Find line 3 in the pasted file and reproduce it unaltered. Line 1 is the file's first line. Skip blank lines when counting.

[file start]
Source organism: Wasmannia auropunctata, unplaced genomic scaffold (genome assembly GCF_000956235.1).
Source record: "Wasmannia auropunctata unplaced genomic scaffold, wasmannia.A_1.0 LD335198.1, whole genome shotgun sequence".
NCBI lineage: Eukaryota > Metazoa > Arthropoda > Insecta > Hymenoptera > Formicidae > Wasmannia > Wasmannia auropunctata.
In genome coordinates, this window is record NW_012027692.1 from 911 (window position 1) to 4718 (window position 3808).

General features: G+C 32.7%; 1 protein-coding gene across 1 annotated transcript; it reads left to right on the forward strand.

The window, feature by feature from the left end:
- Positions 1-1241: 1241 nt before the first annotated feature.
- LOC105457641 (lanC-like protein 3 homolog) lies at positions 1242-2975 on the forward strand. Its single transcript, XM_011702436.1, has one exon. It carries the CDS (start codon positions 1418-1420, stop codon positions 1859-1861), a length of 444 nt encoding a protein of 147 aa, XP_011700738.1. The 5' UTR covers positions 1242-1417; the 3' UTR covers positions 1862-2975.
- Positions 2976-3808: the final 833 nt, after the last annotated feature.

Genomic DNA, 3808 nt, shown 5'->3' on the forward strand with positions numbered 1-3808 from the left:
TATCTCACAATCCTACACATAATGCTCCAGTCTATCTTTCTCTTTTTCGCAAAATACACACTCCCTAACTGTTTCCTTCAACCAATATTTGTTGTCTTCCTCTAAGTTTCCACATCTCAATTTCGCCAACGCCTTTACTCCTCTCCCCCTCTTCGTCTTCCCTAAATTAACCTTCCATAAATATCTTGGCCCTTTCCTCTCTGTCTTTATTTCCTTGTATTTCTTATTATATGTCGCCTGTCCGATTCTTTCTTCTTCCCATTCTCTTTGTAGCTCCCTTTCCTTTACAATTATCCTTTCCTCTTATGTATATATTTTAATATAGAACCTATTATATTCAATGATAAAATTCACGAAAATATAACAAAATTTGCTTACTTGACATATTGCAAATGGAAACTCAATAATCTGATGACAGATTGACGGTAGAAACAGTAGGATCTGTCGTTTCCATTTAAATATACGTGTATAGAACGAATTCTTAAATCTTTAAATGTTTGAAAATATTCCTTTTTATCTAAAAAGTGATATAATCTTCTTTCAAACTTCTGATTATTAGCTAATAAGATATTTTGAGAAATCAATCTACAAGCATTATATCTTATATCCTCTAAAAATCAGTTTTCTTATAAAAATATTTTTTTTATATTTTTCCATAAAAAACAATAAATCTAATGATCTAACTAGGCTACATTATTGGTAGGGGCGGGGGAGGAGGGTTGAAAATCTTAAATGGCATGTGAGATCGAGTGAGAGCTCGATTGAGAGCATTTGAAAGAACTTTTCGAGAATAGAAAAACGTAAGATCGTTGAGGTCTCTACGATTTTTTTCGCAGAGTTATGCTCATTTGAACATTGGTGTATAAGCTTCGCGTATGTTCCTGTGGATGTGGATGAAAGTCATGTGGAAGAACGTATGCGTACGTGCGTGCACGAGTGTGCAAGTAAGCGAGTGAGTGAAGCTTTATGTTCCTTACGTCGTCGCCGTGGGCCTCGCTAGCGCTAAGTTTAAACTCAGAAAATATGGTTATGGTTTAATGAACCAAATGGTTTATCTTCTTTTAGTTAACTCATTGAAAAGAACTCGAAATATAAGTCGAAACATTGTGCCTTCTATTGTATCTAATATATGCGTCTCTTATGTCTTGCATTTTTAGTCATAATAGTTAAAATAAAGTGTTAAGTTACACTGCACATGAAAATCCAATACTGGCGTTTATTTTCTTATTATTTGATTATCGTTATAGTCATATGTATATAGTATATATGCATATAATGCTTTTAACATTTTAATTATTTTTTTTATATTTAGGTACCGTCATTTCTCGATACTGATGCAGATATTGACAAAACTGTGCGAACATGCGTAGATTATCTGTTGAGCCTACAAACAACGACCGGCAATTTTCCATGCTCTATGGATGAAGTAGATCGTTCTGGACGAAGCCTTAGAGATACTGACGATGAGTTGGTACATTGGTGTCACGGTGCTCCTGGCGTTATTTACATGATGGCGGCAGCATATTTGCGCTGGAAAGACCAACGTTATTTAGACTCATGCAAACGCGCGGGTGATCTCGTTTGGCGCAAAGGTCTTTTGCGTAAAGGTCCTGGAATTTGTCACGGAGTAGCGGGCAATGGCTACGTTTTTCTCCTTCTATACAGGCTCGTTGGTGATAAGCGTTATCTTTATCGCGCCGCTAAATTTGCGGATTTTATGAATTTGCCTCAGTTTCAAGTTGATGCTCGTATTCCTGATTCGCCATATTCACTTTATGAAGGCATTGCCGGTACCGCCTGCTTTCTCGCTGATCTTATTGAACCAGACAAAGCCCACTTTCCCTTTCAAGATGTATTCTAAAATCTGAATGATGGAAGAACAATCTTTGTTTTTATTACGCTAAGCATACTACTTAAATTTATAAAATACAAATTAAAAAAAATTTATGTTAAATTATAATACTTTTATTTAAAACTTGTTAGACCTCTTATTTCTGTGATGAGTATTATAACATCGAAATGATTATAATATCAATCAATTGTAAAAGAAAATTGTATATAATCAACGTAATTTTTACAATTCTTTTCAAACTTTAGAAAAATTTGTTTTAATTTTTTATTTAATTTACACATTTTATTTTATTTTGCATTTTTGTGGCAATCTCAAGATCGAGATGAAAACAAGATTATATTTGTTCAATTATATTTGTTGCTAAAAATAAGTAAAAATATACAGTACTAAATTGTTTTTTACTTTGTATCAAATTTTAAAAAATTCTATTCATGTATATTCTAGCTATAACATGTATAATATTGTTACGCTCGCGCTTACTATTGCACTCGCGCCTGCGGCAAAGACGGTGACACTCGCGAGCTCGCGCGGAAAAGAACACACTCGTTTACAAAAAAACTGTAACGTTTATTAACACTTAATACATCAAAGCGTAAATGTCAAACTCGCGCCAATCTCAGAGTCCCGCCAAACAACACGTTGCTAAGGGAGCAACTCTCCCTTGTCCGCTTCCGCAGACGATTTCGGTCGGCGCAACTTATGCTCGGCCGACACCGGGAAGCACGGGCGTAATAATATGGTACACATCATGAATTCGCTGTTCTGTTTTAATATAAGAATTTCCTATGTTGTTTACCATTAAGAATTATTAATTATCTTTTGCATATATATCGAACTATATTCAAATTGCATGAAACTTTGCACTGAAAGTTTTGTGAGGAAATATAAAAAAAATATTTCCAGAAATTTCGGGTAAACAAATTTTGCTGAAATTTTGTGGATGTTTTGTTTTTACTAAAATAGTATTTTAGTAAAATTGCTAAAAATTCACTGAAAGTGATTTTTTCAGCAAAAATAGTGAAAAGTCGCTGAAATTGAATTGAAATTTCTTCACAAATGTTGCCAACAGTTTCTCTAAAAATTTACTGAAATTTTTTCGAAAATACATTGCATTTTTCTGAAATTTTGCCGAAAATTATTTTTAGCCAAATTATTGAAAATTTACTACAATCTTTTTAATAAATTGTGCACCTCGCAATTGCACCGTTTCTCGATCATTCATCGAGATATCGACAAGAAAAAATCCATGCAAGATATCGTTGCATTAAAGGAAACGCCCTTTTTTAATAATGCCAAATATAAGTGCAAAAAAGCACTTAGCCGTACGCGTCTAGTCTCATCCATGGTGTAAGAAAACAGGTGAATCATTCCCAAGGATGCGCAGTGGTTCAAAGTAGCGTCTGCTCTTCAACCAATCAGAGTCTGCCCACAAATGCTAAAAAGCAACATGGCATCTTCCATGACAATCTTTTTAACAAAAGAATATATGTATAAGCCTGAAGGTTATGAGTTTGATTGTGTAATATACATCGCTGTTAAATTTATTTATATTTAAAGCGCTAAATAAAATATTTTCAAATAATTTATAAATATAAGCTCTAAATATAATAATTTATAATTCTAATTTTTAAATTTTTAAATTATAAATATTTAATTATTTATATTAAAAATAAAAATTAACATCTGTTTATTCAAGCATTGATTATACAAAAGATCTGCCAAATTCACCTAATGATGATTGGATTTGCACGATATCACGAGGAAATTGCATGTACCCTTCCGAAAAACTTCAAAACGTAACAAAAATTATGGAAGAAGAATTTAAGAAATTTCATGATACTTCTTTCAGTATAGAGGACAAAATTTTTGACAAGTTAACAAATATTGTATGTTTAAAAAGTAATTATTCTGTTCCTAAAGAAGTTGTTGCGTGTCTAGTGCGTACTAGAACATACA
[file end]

NCBI lineage: Eukaryota > Metazoa > Arthropoda > Insecta > Hymenoptera > Formicidae > Wasmannia > Wasmannia auropunctata.